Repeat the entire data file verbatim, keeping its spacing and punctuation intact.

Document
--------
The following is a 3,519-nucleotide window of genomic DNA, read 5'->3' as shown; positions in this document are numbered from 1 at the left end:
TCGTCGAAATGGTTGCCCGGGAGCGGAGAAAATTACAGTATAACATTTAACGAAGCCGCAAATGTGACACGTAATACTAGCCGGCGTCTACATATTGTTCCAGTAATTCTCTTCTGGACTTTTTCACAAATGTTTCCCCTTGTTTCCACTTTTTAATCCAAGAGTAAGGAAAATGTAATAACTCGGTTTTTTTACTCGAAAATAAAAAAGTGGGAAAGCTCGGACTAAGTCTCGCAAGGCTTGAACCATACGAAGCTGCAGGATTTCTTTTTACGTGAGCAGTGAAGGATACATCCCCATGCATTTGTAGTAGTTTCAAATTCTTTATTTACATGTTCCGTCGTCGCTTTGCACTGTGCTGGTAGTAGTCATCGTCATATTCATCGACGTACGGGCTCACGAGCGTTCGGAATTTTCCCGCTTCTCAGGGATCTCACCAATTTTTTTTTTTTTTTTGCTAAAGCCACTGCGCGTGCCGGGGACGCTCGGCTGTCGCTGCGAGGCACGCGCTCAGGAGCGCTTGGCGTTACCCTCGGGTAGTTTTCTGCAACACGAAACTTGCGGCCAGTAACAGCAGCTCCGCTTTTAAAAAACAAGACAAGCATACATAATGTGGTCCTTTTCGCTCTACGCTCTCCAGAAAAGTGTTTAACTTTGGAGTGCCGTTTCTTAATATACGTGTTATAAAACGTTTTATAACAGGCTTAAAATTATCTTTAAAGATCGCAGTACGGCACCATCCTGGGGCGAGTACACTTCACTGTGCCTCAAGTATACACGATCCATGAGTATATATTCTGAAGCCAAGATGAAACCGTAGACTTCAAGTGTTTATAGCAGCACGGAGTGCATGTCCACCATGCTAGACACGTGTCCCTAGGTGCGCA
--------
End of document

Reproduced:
The following is a 3,519-nucleotide window of genomic DNA, read 5'->3' as shown; positions in this document are numbered from 1 at the left end:
TCGTCGAAATGGTTGCCCGGGAGCGGAGAAAATTACAGTATAACATTTAACGAAGCCGCAAATGTGACACGTAATACTAGCCGGCGTCTACATATTGTTCCAGTAATTCTCTTCTGGACTTTTTCACAAATGTTTCCCCTTGTTTCCACTTTTTAATCCAAGAGTAAGGAAAATGTAATAACTCGGTTTTTTTACTCGAAAATAAAAAAGTGGGAAAGCTCGGACTAAGTCTCGCAAGGCTTGAACCATACGAAGCTGCAGGATTTCTTTTTACGTGAGCAGTGAAGGATACATCCCCATGCATTTGTAGTAGTTTCAAATTCTTTATTTACATGTTCCGTCGTCGCTTTGCACTGTGCTGGTAGTAGTCATCGTCATATTCATCGACGTACGGGCTCACGAGCGTTCGGAATTTTCCCGCTTCTCAGGGATCTCACCAATTTTTTTTTTTTTTTTGCTAAAGCCACTGCGCGTGCCGGGGACGCTCGGCTGTCGCTGCGAGGCACGCGCTCAGGAGCGCTTGGCGTTACCCTCGGGTAGTTTTCTGCAACACGAAACTTGCGGCCAGTAACAGCAGCTCCGCTTTTAAAAAACAAGACAAGCATACATAATGTGGTCCTTTTCGCTCTACGCTCTCCAGAAAAGTGTTTAACTTTGGAGTGCCGTTTCTTAATATACGTGTTATAAAACGTTTTATAACAGGCTTAAAATTATCTTTAAAGATCGCAGTACGGCACCATCCTGGGGCGAGTACACTTCACTGTGCCTCAAGTATACACGATCCATGAGTATATATTCTGAAGCCAAGATGAAACCGTAGACTTCAAGTGTTTATAGCAGCACGGAGTGCATGTCCACCATGCTAGACACGTGTCCCTAGGTGCGCA